What is Machine Learning?
Sure, the actual theory behind models like ChatGPT is admittedly very difficult, but the underlying intuition behind Machine Learning (ML) is, well, intuitive! So, what is ML?
Machine Learning allows computers to learn using data.
But what does this mean? How do computers use data? What does it mean for a computer to learn? And first of all, who cares? Let’s start with the last question.
Nowadays, data is all around us. So it’s increasingly important to use tools like ML, as it can help find meaningful patterns in data without ever being explicitly programmed to do so! In other words, by utilizing ML we are able to apply generic algorithms to a wide variety of problems successfully.
There are a few main categories of Machine Learning, with some of the main types being supervised learning (SL), unsupervised learning (UL), and reinforcement learning (RL). Today I’ll just be describing supervised learning, though in subsequent posts I hope to elaborate more on unsupervised learning and reinforcement learning.
1 Minute SL Speedrun
Look, I get that you might not want to read this whole article. In this section I’ll teach you the very basics (which for a lot of people is all you need to know!) before going into more depth in the later sections.
Supervised learning involves learning how to predict some label using different features.
Imagine you are trying to figure out a way to predict the price of diamonds using features like carat, cut, clarity, and more. Here, the goal is to learn a function that takes as input the features of a specific diamond and outputs the associated price.
Just as humans learn by example, in this case computers will do the same. To be able to learn a prediction rule, this ML agent needs “labeled examples” of diamonds, including both their features and their price. The supervision comes since you are given the label (price). In reality, it’s important to consider that your labeled examples are actually true, as it’s an assumption of supervised learning that the labeled examples are “ground truth”.
Ok, now that we’ve gone over the most fundamental basics, we can get a bit more in depth about the whole data science/ML pipeline.
Let’s use an extremely relatable example, which is inspired from this textbook. Imagine you’re stranded on an island, where the only food is a rare fruit known as “Justin-Melon”. Even though you’ve never eaten Justin-Melon in particular, you’ve eaten plenty of other fruits, and you know you don’t want to eat fruit that has gone bad. You also know that usually you can tell if a fruit has gone bad by looking at the color and firmness of the fruit, so you extrapolate and assume this holds for Justin-Melon as well.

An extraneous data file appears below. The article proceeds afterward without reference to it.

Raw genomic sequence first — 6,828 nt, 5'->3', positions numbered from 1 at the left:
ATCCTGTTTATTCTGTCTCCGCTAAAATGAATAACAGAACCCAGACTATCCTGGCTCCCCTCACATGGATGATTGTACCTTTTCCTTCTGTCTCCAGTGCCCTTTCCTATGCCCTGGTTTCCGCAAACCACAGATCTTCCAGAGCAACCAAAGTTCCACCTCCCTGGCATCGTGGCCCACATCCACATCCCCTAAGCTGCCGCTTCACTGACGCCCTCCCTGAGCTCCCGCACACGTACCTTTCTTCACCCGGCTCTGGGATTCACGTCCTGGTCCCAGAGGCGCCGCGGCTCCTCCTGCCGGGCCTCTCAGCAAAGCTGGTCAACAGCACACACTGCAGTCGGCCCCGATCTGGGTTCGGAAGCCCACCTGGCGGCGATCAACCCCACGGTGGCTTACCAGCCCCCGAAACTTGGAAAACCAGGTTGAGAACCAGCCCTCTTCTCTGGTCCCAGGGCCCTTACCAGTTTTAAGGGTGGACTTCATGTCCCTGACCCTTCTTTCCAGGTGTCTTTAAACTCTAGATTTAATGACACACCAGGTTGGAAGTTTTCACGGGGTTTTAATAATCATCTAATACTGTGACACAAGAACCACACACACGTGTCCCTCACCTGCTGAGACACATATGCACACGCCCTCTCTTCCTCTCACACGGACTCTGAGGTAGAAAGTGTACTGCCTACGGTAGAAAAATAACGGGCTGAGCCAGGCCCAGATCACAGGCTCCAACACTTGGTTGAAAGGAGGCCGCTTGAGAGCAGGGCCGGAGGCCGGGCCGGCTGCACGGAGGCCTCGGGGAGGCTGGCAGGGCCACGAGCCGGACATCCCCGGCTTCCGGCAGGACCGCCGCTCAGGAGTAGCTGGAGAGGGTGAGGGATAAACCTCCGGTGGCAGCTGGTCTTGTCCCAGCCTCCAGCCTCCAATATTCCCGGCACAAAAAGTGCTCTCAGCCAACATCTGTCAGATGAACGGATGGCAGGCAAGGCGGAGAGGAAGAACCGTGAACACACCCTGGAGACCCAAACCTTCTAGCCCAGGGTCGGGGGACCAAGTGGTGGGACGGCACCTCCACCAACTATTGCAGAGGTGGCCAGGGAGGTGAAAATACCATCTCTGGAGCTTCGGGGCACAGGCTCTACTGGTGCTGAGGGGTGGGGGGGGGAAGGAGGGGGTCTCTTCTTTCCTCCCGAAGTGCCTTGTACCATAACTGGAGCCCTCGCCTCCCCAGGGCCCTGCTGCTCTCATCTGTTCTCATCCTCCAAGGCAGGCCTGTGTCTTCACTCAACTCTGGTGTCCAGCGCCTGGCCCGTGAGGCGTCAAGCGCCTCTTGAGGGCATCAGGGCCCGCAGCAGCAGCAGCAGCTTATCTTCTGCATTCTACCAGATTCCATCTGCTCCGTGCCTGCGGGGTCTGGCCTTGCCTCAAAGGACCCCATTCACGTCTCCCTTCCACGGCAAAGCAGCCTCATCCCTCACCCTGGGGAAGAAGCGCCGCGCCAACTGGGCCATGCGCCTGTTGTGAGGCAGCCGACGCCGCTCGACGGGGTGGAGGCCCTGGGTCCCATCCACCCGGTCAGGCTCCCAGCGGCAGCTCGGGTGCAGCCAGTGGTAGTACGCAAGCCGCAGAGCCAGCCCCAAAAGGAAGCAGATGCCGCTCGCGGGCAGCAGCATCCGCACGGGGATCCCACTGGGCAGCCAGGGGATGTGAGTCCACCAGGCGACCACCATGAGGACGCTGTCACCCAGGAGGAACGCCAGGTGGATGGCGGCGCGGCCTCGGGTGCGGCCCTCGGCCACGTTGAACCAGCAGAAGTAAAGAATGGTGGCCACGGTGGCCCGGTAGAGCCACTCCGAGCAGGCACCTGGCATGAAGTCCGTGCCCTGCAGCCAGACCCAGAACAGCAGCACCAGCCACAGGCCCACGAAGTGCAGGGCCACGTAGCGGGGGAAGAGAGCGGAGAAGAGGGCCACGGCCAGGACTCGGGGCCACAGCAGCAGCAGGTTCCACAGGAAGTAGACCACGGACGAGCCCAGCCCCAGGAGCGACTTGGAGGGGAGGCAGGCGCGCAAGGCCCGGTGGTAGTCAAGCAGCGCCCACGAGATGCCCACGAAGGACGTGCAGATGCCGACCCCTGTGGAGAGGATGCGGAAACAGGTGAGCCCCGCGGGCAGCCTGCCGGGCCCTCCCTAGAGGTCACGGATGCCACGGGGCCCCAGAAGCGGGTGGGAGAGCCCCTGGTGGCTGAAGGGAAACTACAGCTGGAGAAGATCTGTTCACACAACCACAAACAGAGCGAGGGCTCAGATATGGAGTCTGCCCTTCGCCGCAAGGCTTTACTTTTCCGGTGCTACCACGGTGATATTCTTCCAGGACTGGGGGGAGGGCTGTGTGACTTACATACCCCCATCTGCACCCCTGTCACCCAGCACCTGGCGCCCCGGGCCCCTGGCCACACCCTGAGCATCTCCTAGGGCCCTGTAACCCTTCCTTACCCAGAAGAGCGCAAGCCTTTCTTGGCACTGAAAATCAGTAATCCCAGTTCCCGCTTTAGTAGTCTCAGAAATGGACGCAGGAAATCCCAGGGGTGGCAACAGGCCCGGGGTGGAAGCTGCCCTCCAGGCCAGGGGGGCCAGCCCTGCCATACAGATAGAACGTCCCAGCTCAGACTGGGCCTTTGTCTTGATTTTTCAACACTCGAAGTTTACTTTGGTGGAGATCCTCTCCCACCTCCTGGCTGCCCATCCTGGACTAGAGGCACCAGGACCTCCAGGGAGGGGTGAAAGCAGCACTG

In ML terms, you used prior industry knowledge to determine two features (color, firmness) that you think will accurately predict the label (whether or not the Justin-Melon has gone bad).
But how will you know what color and what firmness correspond to the fruit being bad? Who knows? You just need to try it out. In ML terms, we need data. More specifically, we need a labeled dataset consisting of real Justin-Melons and their associated label.
So you spend the next couple of days eating melons and recording the color, firmness, and whether or not the melon was bad. After a few painful days of constantly eating melons that have gone bad, you have the following labeled dataset:
Each row is a specific melon, and each column is the value of the feature/label for the corresponding melon. But notice we have words, since the features are categorical rather than numerical.
The simplest thing we can do is turn the column “Label” into a column “Good”, which is 1 if the melon is good and 0 if it’s bad. For now, assume there is some methodology to turn color and firmness to a scale from -10 to 10, in such a way that is sensible. For bonus points, think about the assumptions of putting a categorical feature like color on such a scale. After this preprocessing, our dataset might look something like this:
We now have a labeled dataset, which means we can employ a supervised learning algorithm. Our algorithm needs to be a classification algorithm, as we are predicting a category good (1) or bad (0). Classification is in opposition to regression algorithms, which predict a continuous value like the price of a diamond.
Exploratory Data Analysis
But what algorithm? There are a number of supervised classification algorithms, ranging in complexity from basic logistic regression to some hardcore deep learning algorithms. Well, let’s first take a look at our data by doing some exploratory data analysis (EDA):
The above image is a plot of the feature space; we have two features, and we are simply putting each example onto a plot with the two axes being the two features. Additionally, we make the point purple if the associated melon was good, and we make it yellow if it was bad. Clearly, with just a little bit of EDA, there’s an obvious answer!
We should probably classify all points inside the red circle as good melons, while ones outside of the circle should be classified in bad melons. Intuitively, this makes sense! For example, you don’t want a melon that’s rock solid, but you also don’t want it to be absurdly squishy. Rather, you want something in between, and the same is probably true about color as well.
We determined we would want a decision boundary that is a circle, but this was just based off of preliminary data visualization. How would we systematically determine this? This is especially relevant in larger problems, where the answer is not so simple. Imagine hundreds of features. There’s no possible way to visualize the 100 dimensional feature space in any reasonable way.